Local Legends: Thomas and Constance Taylor

Local Legends: Thomas and Constance Taylor

We’ve come across some fascinating stories while researching our new school workshop, Local Legends, telling the stories of some important local people…

Part of the building that Epping Forest District Museum now occupies on Sun Street, Waltham Abbey was a house in Tudor times, built during the reign of King Henry VIII. Over the years many things have been found in the old house which give us clues about the people who have lived and worked here.

fireplace lintel initalsThe fabric of the building itself holds traces of the previous occupants. On the ground floor is a fireplace with a wooden lintel above. The letters ‘TCxT’ have been hammered into the lintel in iron nails.

TCT probably refers to Thomas and Constance Taylor, who records suggest were tenants in the house from 1675. At this time the house had just come into the ownership of James Dobson of Covent Garden, who was a leading member of the Company of Drapers in London.

The Taylor family appear to have lived at the house on Sun Street for over twenty years, until 1697. Baptism records from the Abbey Church, Waltham Abbey tell us that Thomas and Constance Taylor had six children christened there between 1671 and 1680; some of the children would have been born while the family lived at the house.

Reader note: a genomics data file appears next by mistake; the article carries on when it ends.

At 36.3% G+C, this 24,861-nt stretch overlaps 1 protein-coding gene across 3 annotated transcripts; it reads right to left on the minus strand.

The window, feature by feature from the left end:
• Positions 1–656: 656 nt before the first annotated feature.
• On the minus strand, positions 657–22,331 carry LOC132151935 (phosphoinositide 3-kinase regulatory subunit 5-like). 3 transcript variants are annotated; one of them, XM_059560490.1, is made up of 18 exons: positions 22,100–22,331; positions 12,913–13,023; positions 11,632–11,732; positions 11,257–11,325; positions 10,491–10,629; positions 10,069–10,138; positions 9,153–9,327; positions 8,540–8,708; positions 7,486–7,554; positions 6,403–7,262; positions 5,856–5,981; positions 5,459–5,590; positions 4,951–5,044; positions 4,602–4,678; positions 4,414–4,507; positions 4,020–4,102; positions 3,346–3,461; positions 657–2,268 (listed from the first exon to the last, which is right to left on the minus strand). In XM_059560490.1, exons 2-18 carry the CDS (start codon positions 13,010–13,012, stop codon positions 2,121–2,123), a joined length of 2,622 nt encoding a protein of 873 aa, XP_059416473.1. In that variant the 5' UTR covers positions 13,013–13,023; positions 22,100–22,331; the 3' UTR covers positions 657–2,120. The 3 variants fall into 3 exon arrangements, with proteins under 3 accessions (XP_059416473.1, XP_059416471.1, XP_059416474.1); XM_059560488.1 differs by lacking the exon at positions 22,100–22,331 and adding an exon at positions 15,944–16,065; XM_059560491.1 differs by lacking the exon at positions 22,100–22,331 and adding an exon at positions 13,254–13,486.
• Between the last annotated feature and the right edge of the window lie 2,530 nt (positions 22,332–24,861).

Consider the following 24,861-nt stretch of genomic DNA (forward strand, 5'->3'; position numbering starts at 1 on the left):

The family lived through uncertain times; there was a power struggle between Parliament and the monarchy, and there were many claims for the throne. Charles II, James II and William and Mary of Orange all ruled as monarchs over the two decades that the Taylor family lived in the house.

 

There is a small “x” driven into the lintel alongside the initials “TCT”. This may be a small cross. In the past, people believed in witches, and thought they could get into a house through the chimney, as well as through doors and windows. It was common to try and scare away witches using iron crosses., so these iron nails may have been driven into the lintel by the Taylor family in an attempt to keep witches – and bad luck – away.

 

Constance Taylor died in 1686, but the iron nails are still there above the fireplace today for visitors to the museum to see. Superstitions change over the years, but it seems that none of the subsequent tenants or owners of the building have wanted to take the nails out. Perhaps no one has liked to remove them, just in case they are helping to keep bad luck at bay?

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